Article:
Waterfall Magic

Are there any waterfalls in Dragonfly Prince? Yes, there are. That’s why we hiked to some waterfalls in the Cumberland Plateau area of Tennessee. We went to four of them in three days. The first was Laurel Falls, which is in the same area as the Stone Door I talked about last week. The falls were beautiful and very deceptive. When next to the water, it doesn’t seem like you’re really walking on a ledge.

Laurel Falls
Laurel Falls

On Sunday afternoon, when we visited the Old Stone Fort, we stepped off the beaten path and scrambled down the side of the rocky rise to enjoy the water. There were people fishing and a family sitting under a low waterfall, their t-shirts and shorts soaked through. They were grinning their heads off! We slipped and slid against the stream of water until we found a place we could climb back up, then we squish-squashed the rest of the way around the mounds, stopped to listen to Zeke play, got in our car, and raced back to shower before evening worship.

The falls on one side of Old Stone Fort. Trust me, they are behind those trees.
The falls on one side of Old Stone Fort. Trust me, they are behind those trees.

We visited two more waterfalls driving from Manchester to Tullahoma. One was Rutledge Falls, which is on residential property. The owners of the land allow sightseers to use a trail along their property to get to the falls. And they are the most beautiful, in my opinion. The water cascades down a picturesque series of box-like strata and envelopes the scattered, large rocks at the base. It was cool under the shade of the trees and blistering hot when standing on the rocks. I didn’t want to leave.

Rutledge Falls - my favorite
Rutledge Falls, my favorite

We were told about Machine Falls by a sister at the Red Hill Church of Christ, the congregation we worshiped with Sunday evening. We followed the path to the falls, but we couldn’t see it. So, we kept going, thinking the path would lead us closer. (We should have walked along the stream bed. The falls were just a few yards away.) Instead, we huffed and puffed up a climbing, zigzagging trail about a foot and a half wide, the edge of which dropped off steeply. The other three waterfalls were easy to get to. With those, there had been rocks and stairs to climb; it was energizing. This one was exhausting.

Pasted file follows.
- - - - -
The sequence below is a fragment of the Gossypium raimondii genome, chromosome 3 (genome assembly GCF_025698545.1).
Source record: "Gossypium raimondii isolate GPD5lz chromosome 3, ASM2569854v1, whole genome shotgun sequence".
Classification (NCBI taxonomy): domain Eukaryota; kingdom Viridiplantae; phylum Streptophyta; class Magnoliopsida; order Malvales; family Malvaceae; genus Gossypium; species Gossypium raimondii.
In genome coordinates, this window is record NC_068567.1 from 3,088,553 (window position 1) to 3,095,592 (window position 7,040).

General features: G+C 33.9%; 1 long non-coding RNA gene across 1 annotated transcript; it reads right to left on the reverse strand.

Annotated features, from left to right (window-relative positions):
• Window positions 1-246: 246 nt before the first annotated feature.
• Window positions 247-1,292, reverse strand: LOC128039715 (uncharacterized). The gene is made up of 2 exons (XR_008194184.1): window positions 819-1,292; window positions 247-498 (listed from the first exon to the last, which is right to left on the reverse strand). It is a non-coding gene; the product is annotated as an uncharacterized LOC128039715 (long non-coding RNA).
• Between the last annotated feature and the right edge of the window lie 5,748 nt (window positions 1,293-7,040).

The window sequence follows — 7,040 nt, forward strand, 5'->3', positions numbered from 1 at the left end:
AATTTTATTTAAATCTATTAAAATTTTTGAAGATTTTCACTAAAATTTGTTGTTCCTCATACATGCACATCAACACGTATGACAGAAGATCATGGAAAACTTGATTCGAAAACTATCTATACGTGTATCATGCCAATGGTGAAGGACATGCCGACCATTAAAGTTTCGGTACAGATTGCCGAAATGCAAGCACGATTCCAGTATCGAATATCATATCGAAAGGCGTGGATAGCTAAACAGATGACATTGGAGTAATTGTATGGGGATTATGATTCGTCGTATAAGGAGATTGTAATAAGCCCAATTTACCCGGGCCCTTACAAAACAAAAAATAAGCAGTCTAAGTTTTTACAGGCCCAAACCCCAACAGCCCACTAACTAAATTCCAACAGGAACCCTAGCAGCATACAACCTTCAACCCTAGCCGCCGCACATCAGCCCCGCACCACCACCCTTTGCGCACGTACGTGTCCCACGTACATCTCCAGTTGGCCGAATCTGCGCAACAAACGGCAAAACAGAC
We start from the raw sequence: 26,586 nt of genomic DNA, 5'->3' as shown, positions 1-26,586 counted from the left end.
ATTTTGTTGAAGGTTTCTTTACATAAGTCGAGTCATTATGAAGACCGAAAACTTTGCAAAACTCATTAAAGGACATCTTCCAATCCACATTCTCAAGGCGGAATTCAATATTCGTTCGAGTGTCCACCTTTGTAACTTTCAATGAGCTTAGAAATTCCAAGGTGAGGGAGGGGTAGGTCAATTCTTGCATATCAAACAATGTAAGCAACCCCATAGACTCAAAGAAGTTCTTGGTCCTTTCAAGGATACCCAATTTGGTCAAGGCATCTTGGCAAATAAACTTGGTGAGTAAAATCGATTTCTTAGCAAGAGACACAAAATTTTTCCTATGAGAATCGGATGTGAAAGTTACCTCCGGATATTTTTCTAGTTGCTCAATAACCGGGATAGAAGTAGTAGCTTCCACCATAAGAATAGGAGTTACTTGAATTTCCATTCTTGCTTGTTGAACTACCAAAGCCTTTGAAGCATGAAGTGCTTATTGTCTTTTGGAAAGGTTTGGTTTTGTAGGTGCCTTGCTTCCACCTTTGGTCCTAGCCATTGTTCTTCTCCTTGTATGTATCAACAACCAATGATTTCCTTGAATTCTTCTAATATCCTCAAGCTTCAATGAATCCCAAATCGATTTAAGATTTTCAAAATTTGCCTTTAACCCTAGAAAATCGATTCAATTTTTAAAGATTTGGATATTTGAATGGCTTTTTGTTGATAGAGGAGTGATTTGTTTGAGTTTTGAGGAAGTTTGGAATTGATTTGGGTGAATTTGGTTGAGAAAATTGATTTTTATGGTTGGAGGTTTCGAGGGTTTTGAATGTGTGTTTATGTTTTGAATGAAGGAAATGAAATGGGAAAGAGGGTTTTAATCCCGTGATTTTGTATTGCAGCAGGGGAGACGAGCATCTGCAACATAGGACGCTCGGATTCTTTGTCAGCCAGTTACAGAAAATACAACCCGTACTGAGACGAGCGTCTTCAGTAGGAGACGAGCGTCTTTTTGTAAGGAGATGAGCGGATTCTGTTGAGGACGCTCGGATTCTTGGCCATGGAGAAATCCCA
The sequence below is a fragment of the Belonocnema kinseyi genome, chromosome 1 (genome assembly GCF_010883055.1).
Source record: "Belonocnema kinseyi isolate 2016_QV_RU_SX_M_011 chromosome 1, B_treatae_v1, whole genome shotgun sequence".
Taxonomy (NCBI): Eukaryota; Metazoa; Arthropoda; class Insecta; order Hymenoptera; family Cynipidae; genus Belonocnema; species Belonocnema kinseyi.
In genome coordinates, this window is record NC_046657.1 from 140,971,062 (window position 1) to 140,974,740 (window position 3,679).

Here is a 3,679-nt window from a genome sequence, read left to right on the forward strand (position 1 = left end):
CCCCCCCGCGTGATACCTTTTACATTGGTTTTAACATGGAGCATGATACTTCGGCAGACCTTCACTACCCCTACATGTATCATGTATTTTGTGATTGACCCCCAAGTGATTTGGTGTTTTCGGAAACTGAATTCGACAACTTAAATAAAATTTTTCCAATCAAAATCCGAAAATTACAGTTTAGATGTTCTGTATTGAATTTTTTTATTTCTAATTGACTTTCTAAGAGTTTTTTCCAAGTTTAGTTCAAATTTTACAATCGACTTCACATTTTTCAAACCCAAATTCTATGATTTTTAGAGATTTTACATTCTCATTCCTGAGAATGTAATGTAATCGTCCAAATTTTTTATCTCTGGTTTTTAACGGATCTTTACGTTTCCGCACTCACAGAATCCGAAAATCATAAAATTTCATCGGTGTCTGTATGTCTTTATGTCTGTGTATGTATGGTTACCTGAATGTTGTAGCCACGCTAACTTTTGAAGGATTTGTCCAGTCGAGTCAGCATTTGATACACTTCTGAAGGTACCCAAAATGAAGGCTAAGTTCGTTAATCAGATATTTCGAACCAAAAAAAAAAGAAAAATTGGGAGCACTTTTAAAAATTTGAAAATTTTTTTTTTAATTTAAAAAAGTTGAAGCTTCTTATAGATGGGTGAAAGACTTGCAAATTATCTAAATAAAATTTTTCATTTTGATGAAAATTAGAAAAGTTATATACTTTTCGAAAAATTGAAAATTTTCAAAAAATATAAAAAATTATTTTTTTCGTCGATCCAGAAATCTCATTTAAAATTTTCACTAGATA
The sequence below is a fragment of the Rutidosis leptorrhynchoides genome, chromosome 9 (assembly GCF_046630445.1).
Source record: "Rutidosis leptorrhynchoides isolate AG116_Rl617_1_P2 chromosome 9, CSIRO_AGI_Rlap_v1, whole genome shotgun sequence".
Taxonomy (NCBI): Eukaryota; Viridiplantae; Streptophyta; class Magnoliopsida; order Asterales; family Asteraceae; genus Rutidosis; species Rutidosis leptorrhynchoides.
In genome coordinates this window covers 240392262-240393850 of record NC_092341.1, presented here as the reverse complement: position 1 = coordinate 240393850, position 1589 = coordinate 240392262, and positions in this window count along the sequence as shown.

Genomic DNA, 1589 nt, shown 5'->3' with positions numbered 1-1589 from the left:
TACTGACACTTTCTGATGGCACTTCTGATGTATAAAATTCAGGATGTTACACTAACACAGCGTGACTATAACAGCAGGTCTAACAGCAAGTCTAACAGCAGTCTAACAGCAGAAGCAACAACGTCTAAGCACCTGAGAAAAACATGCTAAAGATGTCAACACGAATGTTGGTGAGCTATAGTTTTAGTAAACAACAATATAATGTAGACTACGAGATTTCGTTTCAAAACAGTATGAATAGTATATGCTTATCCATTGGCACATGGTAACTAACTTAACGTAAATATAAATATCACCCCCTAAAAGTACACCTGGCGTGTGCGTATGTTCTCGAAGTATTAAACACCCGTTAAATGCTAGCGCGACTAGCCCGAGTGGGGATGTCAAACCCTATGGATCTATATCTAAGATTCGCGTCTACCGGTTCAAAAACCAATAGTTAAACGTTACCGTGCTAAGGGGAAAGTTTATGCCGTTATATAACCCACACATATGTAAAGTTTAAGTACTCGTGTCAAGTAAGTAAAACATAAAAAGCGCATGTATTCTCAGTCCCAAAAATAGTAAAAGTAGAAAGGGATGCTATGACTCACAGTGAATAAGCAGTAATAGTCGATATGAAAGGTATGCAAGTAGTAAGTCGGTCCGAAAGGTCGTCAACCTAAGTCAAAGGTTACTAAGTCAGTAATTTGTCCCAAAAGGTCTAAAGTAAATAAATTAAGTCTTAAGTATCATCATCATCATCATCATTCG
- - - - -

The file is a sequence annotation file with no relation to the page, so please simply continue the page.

The path took us above the falls and beside it. We climbed down a narrow rut of a path and walked under a rock outcrop to find we could step right into the falls midlevel. And we just that.

Machine Falls - This is the upper half.
Machine Falls – This is the upper half.

While we were there, a family with two little ones came around the stream (which is how I learned that was the real way to walk to the falls :P). The kids climbed up the side of the falls with their dad, and he took a bag of peanut M&Ms from his pocket and gave a handful to each of them.

“That’s a good idea!” I said. “Waterfalls and M&Ms. They’ll have good memories.”

Grinning, he replied, “We always find M&Ms at the waterfall. It’s what keeps them going…and sugars them up for the way back.”

“Smart,” I said, nodding. “Kind of like finding the pot of gold at the end of the rainbow.”

“Only M&Ms are better,” he added, laughing.

Later, Realm asked me if I wished we’d brought the kids with us.

“I thought about it,” I told him, “but no.” I didn’t want to hear,

“How much farther?”

“Can I play video games if I go?”

or,

“Will you carry me? I can’t walk anymore.”

After seeing our pictures, they’ve decided they want to see some waterfalls, too. Maybe I’ll bring M&Ms to make the trek magical for them. For me, the waterfalls were magical. Blissful. Peaceful. I found myself humming, “Whispering Hope”* under the spell of the whispering falls as we followed the paths to see them. And I often thought of my Heavenly Creator, who formed such beautiful visions…and promises there’s more where that came from!

*If you’d like to hear “Whispering Hope,” try this.

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Stone Doors, Forts, and Flutes

On the Beersheba Springs side of Savage Gulf, there is a huge gap in the ridge of the Cumberland Plateau known as Stone Door. Before they were called Native Americans :), the Indians carved out steps through this breach. It is quite impressive.

I read somewhere—and I can’t find it now—that the Indians who crossed the Stone Door used it as a migratory route every year. This is what piqued my interest. For two years, I searched online for pictures of this Stone Door. I couldn’t find any that comprehensively depicted it, and now I know why. The gap is just twisty enough that you can’t get it all in one shot.

Stone Door at Savage Gulf
Stone Door at Savage Gulf

There are pictures of the gap from the sky. There are pictures at the entrance of the Stone Door and at the bottom. But seeing the whole thing is something you can’t experience through a photo.

Obviously, there are many things you can’t experience about this place from looking at a photo. There’s a cave-like coolness between the walls of stone, only you’re in an open corridor with rock on both sides of you reaching high, high above. There are places where the steps take you beside a flat slab of stone where you can rest; and, if you’re lucky like me, you’ll find a few friendly creepy crawlies that have come to rest there, too.

That ledge under my hand is Creepy-Crawly Central.
That ledge under my hand is Creepy-Crawly Central.